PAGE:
Even as I wrote this post I was convicted of my own tendencies towards legalism. It’s easy to get caught up in what I think is good stewardship for myself and others. I constantly need God’s grace and help to renew my mind and heart in this area.

More to come on topics like this, but I hope this is a good reminder on the importance of stewardship and how it can change our lives…and the lives of others.

Please subscribe and let’s partner in this!

Peace and love to you!

Em ❤

 

Practical Budgeting Tips

How Paying Off 25% of Our Debt Cut Our Monthly Payment in Half

One of the most exciting moments in our debt free journey was paying off our first major loan of $20,000. As mentioned here, our monthly loan payment dropped from debt 25_50. blog$986/month to less than $500!! Our initial debt was $76,000, so $20,000 was just under 25% of the total. HOWEVER, notice how our monthly payment was basically cut in half. Crazy, right?! Only 25% of our debt was paid but the monthly payment dropped by 50%.

This was a huge motivation to keep going!

Prior to paying off this first major loan, we were intentional to pay the minimum payment for each loan and then place additional money towards this loan which had higher interest.

A few months after we paid it off, we decided to step out in faith and have Drew quit his job to pursue a career change. We estimated this switch would take about 6-12 months of living on my income. Had we still been paying $986/month, we probably wouldn’t have considered it.

We only paid the minimum payment for our remaining loans while living on one income. However, if you try this strategy and your income doesn’t change, this is where you can really crush your debt! Ideally,  we would’ve used the $486 we were used to paying on the $20,000 loan towards the next loan we planned to tackle. Dave Ramsey refers to this as the “snowball effect.”

Once Drew transitioned careers, exactly one year later, we continued to primarily live on one income and put one of our incomes toward the remaining debt.

I share this with you for 2 reasons:

  1. Tackling one loan at a time with the highest interest can make a huge dent in your debt. Again, paying off 25% cut our payments in half.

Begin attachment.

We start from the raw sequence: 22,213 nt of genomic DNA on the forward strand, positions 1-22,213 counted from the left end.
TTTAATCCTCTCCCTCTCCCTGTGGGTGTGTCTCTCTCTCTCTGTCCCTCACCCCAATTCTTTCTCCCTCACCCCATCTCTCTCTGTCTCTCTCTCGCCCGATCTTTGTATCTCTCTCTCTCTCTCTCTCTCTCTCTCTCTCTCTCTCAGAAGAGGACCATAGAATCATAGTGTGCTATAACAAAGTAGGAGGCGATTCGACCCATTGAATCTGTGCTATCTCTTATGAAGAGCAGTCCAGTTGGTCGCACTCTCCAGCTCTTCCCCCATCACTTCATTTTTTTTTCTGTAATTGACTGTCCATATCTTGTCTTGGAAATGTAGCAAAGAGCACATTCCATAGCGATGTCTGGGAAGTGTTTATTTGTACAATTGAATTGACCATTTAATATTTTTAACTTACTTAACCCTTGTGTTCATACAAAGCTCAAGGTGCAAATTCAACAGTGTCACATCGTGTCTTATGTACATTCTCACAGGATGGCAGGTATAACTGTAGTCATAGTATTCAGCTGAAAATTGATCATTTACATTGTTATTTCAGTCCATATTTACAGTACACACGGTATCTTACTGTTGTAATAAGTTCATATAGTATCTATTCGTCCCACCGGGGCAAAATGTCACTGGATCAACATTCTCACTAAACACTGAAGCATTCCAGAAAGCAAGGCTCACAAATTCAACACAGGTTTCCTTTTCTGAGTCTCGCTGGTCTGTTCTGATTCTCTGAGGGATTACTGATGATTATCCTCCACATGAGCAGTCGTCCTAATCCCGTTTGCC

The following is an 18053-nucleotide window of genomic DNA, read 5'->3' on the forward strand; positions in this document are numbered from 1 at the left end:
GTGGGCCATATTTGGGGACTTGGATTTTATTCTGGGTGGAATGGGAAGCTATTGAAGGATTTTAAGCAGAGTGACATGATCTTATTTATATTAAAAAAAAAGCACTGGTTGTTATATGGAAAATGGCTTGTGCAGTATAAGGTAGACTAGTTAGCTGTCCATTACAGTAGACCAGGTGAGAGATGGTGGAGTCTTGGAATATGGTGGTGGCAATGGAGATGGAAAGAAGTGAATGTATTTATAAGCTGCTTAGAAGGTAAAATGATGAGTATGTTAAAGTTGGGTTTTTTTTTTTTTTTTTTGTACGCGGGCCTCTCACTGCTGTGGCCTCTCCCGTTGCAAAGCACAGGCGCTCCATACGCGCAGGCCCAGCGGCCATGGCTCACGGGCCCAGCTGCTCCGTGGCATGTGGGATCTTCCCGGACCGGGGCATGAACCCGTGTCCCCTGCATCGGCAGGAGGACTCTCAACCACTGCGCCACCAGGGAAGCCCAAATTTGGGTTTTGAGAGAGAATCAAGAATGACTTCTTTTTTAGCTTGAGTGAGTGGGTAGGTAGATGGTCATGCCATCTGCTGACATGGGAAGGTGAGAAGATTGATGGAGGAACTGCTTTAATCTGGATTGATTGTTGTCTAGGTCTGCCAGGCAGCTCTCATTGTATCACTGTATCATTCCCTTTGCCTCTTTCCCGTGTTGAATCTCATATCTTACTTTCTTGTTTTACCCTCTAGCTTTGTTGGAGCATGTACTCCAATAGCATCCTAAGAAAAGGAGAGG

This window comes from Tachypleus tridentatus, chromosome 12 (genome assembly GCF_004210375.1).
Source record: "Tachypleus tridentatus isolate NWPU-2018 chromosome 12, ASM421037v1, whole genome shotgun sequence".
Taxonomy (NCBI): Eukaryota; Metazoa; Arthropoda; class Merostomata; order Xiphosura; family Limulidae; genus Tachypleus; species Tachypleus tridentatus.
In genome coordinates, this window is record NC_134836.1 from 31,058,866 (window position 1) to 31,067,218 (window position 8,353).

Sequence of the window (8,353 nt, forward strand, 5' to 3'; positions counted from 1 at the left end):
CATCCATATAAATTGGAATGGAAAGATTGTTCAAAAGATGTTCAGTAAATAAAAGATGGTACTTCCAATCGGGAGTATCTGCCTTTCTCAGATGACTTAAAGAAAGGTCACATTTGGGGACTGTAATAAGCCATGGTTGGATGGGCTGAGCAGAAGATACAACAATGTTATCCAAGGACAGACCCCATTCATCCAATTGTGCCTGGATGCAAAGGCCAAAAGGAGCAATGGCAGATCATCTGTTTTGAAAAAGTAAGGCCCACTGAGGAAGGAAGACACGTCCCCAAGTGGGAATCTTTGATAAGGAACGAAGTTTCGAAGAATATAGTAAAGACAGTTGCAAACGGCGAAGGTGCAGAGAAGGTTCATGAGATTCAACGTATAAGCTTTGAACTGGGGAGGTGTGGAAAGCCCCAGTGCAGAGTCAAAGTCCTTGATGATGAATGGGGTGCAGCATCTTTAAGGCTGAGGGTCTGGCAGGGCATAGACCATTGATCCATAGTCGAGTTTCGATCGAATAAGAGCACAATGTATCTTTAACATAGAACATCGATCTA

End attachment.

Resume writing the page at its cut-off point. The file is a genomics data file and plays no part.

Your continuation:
2. Paying off debt and creating financial margin provides opportunities! Drew made a career change to pursue his passion and talents! He now works from home, doing his “dream job.”

Here’s my challenge for you:

  • Consider all of your debt and which one loan you can tackle.
  • Remember your “why” for motivation.
  • Determine how much money you’ll save each month once it’s paid off. Remember that number!
  • Start here and stay focused on the goal.
  • Pay that sucker off and celebrate!!
  • Keep the momentum going and tackle your next loan!

If you initially have $1,000/month in debt and pay off a loan that costs $200/month, start adding the $200 on to the next loan.

If it’s difficult to keep up with your initial “pace,” you can always loosen up your budget to help you stick with it. We definitely increased our monthly budget a little as our debt decreased and we got closer to the finish line. The important thing is to push yourself but pick a pace you can stick to!

It took us about a year of intentional, disciplined budgeting to pay off $20,000. This first year felt a little stagnant, but we kept with it. We were so relieved and motivated once it was paid off and this is really when we began to feel momentum to tackle the rest!

There were definitely waves of difficult times when we really wanted to spend more money and have more “splurges,” but I’m so glad we stuck it out in the end.

 

So there you have it. I hope this strategy encourages you to start tackling one source of debt!

What’s stopping you from pursuing a debt free life today? I’d love to know how I can help, so please comment below!

 

XoXo.

Em ❤

Faith and Financial Resources

3 Scary Statistics that Point to Our Serious Money Problems

3 scary stats that point to our money probsEver wonder how much debt and/or savings most Americans have? My curious mind couldn’t help think about this, so I went on a research “adventure” to learn more. Today I’m highlighting 3 scary statistics that point to the serious money problems in our society.

My hope is by shedding light on these issues, we’re all more motivated to fight consumerism, have a plan for our money, and encouraged to “swim upstream” in a culture who tells us we should live outside of our means.

So here’s what you’ve been waiting for…

Scary Statistic #1: average household debt

Check out each category below. Did you know the average household owes over $15k in credit card debt, alone?